Hello, pastel unicorn

Hooray updates! Yesterday afternoon, on the way home, I asked myself the question that often -- OFTEN -- leads to trouble:  "Okay, so I've cleared lots of the little projects out of the way. What big beast can I tackle tonight?"

I thought about Miss Pretty Primrose, and scratched my head. Hmm. Well, my objection has been that I'd never attempted to do a full-sized quilt on my machine at home, but I had such a horrid experience at the rented longarm quilt machine last time that maybe I should just tackle it.

The sign of doom is when I shift from saying "Oh I should do that sometime" to "Here's how I'd start." When I start laying concrete plans, it's over, buddy.

So I cleared off the sewing table (made easier because of this weekend's kitchen-change project) and taped down the backing and batting. Phew. I added in Miss Primrose and started pinning. I know I can't pin all of it at once, so I'll have to work in sections. That's fine. I know how to do that.

My table isn't big enough to pin more than a section at a time. Good thing I bought plenty of extra backing and batting. Step one will be to get each of the plates tacked down, thereby stabilizing all three layers.

What is this quilt? Why am I being so careful? See domesticat.net/quilts/primrose or today's blog entry, domesticat.net/2010/08/hello-pastel-unicornI'm ready for my closeup.

['I'm ready for my closeup.']

I know I can't do everything in the first pass. The plates are pretty big, though. If I get each of them securely tacked down, that gets the three quilt layers evenly stabilized, and makes me less worried about handling the quilt top. Every time I hold that quilt top, I think to myself ... I know you're stronger than you look. I know you are, I KNOW it. I can see it when I look at you objectively. But I'm nervous about it, because pretty pastel unicorns are rare beasties, and there are no refunds or second chances with this quilt.

So triage, triage, triage. Stabilize before embellishing. Got it.

Lots of pins. LOTS of pins. I don't want Miss Primrose to move a muscle while I'm getting these plates tacked down. She's waited an awfully long time to be quilted, so let's do it right.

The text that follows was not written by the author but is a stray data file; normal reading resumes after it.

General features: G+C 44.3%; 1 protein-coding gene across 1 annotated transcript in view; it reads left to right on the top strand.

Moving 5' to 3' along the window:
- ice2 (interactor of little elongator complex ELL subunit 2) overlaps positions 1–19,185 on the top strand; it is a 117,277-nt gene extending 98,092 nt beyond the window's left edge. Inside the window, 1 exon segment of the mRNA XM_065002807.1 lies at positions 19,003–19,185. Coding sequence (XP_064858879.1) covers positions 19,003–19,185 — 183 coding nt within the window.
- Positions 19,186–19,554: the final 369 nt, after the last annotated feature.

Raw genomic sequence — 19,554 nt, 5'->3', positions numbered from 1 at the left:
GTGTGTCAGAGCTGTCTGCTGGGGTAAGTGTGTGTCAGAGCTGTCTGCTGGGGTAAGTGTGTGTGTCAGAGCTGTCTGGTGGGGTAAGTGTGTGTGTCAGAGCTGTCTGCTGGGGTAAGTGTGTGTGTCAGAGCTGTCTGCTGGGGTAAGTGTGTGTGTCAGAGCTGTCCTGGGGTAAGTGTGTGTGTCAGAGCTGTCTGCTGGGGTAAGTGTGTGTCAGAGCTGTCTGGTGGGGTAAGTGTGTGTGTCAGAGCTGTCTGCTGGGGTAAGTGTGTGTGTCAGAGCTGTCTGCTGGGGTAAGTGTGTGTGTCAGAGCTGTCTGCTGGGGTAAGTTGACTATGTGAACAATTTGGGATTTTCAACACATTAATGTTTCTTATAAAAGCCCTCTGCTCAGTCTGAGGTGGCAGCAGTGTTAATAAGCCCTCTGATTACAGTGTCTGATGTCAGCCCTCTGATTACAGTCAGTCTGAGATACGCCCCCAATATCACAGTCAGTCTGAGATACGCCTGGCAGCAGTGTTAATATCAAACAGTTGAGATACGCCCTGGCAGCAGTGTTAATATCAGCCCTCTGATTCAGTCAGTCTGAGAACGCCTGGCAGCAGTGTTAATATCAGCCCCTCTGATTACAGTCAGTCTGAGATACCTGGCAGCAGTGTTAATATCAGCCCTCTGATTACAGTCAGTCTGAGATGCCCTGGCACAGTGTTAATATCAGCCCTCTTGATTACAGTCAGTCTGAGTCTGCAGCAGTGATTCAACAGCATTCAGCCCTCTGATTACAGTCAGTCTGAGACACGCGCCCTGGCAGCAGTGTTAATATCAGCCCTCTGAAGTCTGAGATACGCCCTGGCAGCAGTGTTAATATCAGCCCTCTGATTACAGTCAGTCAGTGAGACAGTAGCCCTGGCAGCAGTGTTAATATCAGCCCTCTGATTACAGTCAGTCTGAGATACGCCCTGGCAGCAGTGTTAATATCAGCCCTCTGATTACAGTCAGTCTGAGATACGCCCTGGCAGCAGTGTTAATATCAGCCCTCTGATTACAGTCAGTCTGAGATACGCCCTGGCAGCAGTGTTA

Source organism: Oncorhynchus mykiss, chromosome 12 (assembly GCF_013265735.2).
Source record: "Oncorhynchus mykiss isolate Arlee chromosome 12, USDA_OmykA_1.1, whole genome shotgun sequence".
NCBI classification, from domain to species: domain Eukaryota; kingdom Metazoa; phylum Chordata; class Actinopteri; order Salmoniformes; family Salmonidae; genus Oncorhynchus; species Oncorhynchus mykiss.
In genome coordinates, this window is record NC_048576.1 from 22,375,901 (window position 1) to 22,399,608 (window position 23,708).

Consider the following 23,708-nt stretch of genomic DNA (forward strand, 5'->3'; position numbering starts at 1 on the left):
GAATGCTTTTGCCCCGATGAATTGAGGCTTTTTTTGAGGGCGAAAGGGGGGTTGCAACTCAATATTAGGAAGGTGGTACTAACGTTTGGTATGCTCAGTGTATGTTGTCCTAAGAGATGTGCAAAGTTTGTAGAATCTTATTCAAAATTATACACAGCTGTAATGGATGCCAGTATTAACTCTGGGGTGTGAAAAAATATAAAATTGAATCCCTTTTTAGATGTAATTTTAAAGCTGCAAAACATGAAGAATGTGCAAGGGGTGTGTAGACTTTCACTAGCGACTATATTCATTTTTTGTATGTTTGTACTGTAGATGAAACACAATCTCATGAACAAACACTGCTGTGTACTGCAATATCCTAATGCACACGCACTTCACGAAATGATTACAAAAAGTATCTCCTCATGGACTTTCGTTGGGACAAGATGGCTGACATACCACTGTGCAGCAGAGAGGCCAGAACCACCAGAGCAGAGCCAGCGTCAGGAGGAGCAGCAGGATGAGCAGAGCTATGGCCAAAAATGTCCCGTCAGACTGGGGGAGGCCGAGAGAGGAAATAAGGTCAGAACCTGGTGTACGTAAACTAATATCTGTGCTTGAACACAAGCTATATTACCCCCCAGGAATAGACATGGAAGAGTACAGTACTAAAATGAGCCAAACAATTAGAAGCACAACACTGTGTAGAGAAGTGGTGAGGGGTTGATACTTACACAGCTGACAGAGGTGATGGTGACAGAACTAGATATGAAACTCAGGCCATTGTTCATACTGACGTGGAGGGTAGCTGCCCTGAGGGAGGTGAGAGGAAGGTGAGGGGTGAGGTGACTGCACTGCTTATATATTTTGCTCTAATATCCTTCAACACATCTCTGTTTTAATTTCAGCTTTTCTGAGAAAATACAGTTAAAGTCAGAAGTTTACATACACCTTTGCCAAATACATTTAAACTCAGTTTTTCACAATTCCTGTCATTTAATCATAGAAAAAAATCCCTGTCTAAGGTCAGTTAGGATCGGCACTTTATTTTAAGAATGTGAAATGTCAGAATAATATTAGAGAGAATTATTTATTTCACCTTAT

What is this quilt? Why am I being so careful? See domesticat.net/quilts/primrose or today's blog entry, domesticat.net/2010/08/hello-pastel-unicornPin early and often

['Pin early and often']

This photo gives you an idea of what stabilization means -- at least in my head, for this project:

Nothing like popping into the kitchen the next morning, looking at last night's work, and saying ... yes. That will do.

Each plate will have a double line of quilting, one line each ¼' inside and ¼' outside the inner ring. I'm also tracing each petal roughly ¼' inside each seam. Later, when more of the quilt is stable, I'll go back and add the decorative motifs in the empty circles inside each plate, and in the empty spaces between each plate. 

Right now? This is triage. This fabric is strong but it IS nearly 80 years old. I don't want to handle it any more than necessary until it's got the extra strength of the batting and backing helping it out.

What is this quilt? Why am I being so careful? See domesticat.net/quilts/primrose or today's blog entry, domesticat.net/2010/08/hello-pastel-unicornMorning after? No hangover.

['Morning after? No hangover.']

  • Line of stitching ¼" inside the edge of the empty white area inside each plate
  • Line of stitching ¼" on the other side of the same edge, part of ...
  • Line of stitching ¼" inside each petal of each plate.

Once these are tacked down, THEN I will go back and do the fleurs-de-lis.


You're doing it! You're doing it! That looks intense and madly stressful. Better you doing that than me. I have no patience for carefully pinning pins everywhere. So bravo to your patience. And for laying out the layers so carefully- Another thing I have no patience for. And then quilting it- all by yourself! that's too bad about the long arm. I've seen them, never tried, of course. I can't wait to meet this pastel unicorn...

The good news is that the quilting for this one is really, really easy! As in, last night, I marveled at how much FUN it actually was. It's just simple, relaxing tracing.

Last night I said, okay, let's just get the sewing machine switched over from sewing mode to quilting mode. I got the tension right, and decided to try quilting one of the plates, and by the time I was done, I'd done three of them. My first one wasn't perfect, but I have a better idea now of what order to draw the lines in ... but it wasn't bad at all!

There's always a devil in the details, though, and i know where Primrose's is -- the binding. The quilting should be an easy go, but I want the binding to follow all those lovely curves on the outside, so that will be done by hand because it's the right way to do it. Not the quick way.